Central Florida researchers working on new tactics to treat and diagnose breast cancer
by Amy Keller
Updated 8 months ago
Growing up in her native Kenya, Bindi Nagda, now a doctoral student in applied mathematics at Florida Tech, noticed that people in underdeveloped regions of the country lacked access to sophisticated medical imaging technology or couldn’t afford accurate and reliable health care screenings — and those barriers were costing lives. In Kenya, up to 80% of cancer cases aren’t diagnosed until the late stages, and nearly 79% of patients don’t survive.
The problem inspired Nagda and her team of graduate students to develop EarlyByrd — a low-cost, portable device that can detect breast cancer early.
The technology uses a type of non-invasive medical imaging that can map tissue using electrodes and a weak electrical current. Cancerous breast tissue allows more electrical current to flow through it than healthy tissue does.
“Our device takes measurements from the breast tissue, and our software then analyzes the map to automatically identify and detect malignant tumors,” Nagda says.
Doctors and patients can receive results through a computer or phone app — and unlike a mammogram, the EarlyByrd screening test is radiation-free, posing no risk to the patient.
The technology also appears to have a lower rate of false positives compared to mammograms, Nagda says.
The invention is already winning accolades. Earlier this year, Nagda and her Florida Tech teammates — Nashaita Patrawalla, also a doctoral student in biomedical engineering, and Harold Raghunandan, a master’s student in software engineering — won the top prize of $10,000 in Embry-Riddle Aeronautical University’s Launch Your Venture business competition. The trio is now completing a final build of an early-stage R&D prototype of the device. They’re also working on filing a patent application for their novel image processing and reconstruction methods.
“The next step is to raise more funding in order to run preclinical and clinical trials so that we can achieve FDA approval for a class 2 device,” Nagda says. “This approval would give us the green light to bring this device to market in the USA. Of course, our long-term goal is to go global and deliver our device to underserved regions in countries such as Kenya.”
Many therapies have been developed over the years to treat cancer by targeting oncogenes, genes that have mutated. Eric Guisbert, an associate professor of biomedical and chemical engineering and sciences at Florida Tech, says cancer researchers are “starting to appreciate there are a lot of other genes that are important for cancer that might not have specific mutations, but we can still inhibit them to get a therapeutic benefit.”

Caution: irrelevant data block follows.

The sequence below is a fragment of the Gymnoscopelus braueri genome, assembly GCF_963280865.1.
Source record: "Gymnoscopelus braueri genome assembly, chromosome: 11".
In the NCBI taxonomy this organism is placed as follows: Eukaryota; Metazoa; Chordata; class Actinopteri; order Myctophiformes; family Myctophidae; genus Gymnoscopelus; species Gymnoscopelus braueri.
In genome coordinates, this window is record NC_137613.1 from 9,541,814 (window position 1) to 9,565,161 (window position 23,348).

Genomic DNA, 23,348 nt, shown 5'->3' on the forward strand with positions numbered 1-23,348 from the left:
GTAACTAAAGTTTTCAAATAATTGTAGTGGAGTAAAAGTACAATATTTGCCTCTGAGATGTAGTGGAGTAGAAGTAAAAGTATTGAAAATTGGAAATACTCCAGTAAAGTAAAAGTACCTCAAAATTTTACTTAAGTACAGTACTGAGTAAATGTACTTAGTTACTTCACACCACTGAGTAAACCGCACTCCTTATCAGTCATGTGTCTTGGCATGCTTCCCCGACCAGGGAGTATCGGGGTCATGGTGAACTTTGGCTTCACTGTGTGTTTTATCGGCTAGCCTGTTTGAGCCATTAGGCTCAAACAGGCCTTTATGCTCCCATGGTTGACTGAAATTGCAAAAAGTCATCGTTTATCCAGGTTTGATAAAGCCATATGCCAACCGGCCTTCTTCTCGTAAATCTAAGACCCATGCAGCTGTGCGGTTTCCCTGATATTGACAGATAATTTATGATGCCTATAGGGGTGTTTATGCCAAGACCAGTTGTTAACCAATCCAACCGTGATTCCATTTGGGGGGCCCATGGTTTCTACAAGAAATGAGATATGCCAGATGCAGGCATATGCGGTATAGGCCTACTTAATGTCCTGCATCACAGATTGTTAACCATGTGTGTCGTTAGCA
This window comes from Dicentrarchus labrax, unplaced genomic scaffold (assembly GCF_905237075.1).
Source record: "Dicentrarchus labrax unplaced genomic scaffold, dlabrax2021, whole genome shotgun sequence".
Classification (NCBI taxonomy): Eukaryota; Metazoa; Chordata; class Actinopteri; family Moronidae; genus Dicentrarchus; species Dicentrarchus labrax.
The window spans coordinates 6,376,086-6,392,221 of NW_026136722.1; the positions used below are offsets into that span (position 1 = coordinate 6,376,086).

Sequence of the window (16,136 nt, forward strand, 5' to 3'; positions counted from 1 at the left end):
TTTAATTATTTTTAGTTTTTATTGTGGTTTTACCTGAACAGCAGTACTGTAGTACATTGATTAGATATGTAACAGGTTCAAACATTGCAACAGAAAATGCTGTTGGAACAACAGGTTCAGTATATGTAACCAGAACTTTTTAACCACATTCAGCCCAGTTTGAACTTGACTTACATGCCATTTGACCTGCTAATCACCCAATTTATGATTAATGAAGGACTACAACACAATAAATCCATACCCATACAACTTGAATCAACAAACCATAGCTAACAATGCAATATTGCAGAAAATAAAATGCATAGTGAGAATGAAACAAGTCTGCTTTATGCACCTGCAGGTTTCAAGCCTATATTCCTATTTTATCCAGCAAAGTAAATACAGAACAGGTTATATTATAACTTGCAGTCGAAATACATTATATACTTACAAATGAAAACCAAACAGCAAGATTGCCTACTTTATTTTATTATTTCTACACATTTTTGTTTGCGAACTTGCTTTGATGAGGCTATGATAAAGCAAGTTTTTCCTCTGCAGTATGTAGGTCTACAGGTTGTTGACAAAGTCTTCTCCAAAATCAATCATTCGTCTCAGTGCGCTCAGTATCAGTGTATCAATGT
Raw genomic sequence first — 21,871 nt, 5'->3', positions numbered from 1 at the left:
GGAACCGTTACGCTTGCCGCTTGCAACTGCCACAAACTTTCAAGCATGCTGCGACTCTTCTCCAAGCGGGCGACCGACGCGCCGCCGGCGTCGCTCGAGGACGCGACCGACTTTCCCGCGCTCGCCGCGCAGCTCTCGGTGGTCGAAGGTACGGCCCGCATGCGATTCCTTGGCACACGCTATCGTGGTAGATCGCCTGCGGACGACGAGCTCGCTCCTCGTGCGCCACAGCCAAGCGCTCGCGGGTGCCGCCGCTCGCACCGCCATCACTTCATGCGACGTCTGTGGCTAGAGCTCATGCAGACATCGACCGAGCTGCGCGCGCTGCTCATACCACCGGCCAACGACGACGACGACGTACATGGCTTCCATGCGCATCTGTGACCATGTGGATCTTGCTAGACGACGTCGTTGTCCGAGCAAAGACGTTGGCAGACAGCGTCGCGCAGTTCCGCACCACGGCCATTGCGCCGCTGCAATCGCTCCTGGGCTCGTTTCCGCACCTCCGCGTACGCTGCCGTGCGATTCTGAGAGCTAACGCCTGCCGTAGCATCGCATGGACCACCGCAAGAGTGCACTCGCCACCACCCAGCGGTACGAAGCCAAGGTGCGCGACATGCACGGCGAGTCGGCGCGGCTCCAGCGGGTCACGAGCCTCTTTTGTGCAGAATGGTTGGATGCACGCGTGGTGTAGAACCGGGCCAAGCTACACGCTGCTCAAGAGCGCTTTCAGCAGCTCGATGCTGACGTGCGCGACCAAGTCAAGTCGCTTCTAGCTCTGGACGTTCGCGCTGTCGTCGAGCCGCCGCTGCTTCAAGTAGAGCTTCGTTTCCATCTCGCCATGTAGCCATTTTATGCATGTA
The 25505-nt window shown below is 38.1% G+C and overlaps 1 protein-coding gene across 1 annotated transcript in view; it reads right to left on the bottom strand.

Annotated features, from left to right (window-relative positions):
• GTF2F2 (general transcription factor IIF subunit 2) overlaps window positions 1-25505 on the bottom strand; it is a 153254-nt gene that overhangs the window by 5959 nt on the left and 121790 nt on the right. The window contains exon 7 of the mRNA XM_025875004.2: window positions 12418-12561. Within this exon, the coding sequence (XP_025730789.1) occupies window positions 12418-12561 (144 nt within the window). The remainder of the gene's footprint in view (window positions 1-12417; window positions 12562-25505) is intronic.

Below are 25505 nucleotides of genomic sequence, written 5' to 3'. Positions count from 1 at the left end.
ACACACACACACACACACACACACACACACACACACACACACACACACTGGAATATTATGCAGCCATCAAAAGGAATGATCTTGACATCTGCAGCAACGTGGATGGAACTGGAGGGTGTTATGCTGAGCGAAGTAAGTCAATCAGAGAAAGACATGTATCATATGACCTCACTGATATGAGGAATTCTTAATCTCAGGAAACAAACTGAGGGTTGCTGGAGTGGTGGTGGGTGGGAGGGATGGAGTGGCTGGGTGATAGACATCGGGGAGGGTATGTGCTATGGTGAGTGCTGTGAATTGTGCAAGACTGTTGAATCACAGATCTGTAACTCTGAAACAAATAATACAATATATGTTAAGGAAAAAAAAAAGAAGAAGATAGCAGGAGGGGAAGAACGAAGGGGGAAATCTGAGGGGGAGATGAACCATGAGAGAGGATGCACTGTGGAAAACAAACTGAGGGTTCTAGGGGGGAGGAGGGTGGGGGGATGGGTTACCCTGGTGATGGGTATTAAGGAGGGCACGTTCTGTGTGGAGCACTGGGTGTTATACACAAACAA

Among them is a gene called SF3B1, which Guisbert and his team discovered is a key regulator in “heat shock response,” a stress response in cells that turns on a gene called heat shock factor 1 (HSF1), which promotes cancer growth.
“About 80% of women with invasive breast cancer have high levels of HSF1,” Guisbert says, and those with higher levels of HSF1 often have a poor prognosis. “If you take all women with invasive breast cancer, they’re going to have a five-year, metastases-free survival of about 75%, but if you take women with really high levels of HSF1, it drops to less than 10%.” Other research, Guisbert says, confirms that inhibiting HSF1 will slow the growth of cancer. “If you take cancer cells from a human and use a genetic tool to inhibit HSF1, a lot of those cells would undergo apoptosis. Their growth would slow; their invasiveness slows,” he says.
With funding from the Community Foundation for Brevard, Guisbert and his team are now looking for a chemical compound to create a non-toxic drug that will target SF3B1 to inhibit HSF1. “We’ve made a cell-based assay based on our new discovery, and we’ve already started screening some chemical libraries with the goal of moving it far enough to recruit a pharmaceutical company to carry the ball to the next stages,” Guisbert says. “It’s pretty new. It’s pretty exciting, and the data are pretty compelling for not only (treating) breast cancer but maybe other cancers as well.”
For about 50 years, mammograms have remained the gold standard in breast cancer screening. Now researchers at the University of Central Florida are working on a liquid biopsy technique that could help doctors to better monitor patients for evidence of recurrent breast cancer via a simple blood test.
“Right now, the only thing we have to assess tumor cells in the blood is counting,” says Annette Khaled, head of the cancer research division at University of Central Florida’s College of Medicine — but that method is often imprecise and doesn’t always indicate how aggressive the cancer is. A new technique developed by Khaled’s research lab measures blood levels of a protein complex called chaperonin to provide a clearer picture of metastatic disease. Normal cellular levels of chaperonin are “very low, almost undetectable,” says Khaled, so their presence is a useful “distinguishing marker” of worsening cancer.
The novel test has shown early success. Khaled says her team is working with local hospitals to verify their research through a larger trial — but she believes it could revolutionize the continuing care of breast cancer survivors.
“Imagine a woman who can go a couple of times a year to her doctor and just get some blood drawn. They can monitor her blood for these circulating tumor cells, and if they find them, they can say, ‘Oh, we’ve got to do something; there’s something happening here,’ ” Khaled says. “She may not have any cancer for 20 years. She just does this as part of her routine care and hopefully for most of them, they’ll never have a cancer recurrence, but at least we have a way to monitor it.”